There is some justifiable concern that local politicians do not welcome the notion that, in part, they are responsible for the delivery of health. This is understandable, as it is far easier to stand with large banners outside well-loved local health institutions, resisting change, than to be identified as part of the delivery of change. Perhaps this also is a reflection of the stature of local politicians. At present, the aspiration of every young person, who aspires to a political career, is to appear on the national stage and be a national player. Our aspiration for the future should be to emulate the devolved government of some of our European colleagues, where local democracy captures the interest of its people. Countries such as Germany offer federal models, which illustrate what can be achieved. Adoption of a more devolved model of government will also change the perception of the capabilities of local government, and make the health and social care reforms more likely to succeed.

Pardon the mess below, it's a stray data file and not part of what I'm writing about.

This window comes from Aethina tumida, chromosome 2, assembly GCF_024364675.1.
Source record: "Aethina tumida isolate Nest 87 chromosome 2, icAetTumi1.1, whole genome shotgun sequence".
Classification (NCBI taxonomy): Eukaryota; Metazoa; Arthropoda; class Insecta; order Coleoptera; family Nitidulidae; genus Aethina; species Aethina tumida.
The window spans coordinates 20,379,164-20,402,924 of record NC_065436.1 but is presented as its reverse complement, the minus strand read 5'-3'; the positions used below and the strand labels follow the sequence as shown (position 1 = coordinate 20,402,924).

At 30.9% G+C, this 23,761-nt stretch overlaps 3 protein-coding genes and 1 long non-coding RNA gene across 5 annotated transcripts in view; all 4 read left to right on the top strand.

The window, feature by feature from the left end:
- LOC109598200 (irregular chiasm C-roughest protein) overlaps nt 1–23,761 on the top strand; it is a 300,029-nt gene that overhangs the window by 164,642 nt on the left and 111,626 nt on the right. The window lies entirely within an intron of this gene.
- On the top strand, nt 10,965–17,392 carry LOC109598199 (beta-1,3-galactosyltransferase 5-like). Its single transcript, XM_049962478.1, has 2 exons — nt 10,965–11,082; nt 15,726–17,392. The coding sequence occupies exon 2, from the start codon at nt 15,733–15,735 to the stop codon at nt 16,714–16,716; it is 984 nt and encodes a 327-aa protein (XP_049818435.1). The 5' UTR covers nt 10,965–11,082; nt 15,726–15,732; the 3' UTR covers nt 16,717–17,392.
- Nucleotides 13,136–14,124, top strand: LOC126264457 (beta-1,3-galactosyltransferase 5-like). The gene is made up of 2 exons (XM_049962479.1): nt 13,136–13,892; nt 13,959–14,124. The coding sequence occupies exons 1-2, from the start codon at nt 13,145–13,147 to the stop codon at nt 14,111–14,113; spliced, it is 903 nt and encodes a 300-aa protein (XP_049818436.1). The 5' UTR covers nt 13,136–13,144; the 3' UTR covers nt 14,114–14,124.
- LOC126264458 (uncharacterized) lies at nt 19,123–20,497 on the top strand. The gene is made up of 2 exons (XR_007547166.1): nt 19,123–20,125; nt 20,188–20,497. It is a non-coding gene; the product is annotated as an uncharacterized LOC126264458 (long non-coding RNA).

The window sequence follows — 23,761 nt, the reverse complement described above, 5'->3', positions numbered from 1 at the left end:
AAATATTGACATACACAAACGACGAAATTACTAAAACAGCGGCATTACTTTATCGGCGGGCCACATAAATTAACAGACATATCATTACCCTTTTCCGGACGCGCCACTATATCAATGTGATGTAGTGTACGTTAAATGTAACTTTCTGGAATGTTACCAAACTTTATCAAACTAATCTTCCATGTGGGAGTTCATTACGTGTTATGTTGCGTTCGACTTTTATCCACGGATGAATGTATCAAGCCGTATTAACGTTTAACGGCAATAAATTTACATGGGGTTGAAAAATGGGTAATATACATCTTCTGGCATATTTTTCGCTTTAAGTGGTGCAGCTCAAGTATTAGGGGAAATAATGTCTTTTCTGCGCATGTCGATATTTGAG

There is another essential component to assist in the delivery of health and social care. For there to be a reasonable chance of success, there also needs to be a shared and truthful narrative. A narrative which acknowledges that the discussions need to be about prioritisation of resources within a population-health-defined envelope, not the attribution of blame on other sectors within health or social care. We need to move away from the tribalism that exists amongst healthcare professionals, where relative worth is defined by whether one belongs to the primary or secondary tribe, which, in many respects, mirrors old class systems. Again, we need to appreciate that this way of working no longer fits within the instantly connected working practices of the 21st-century.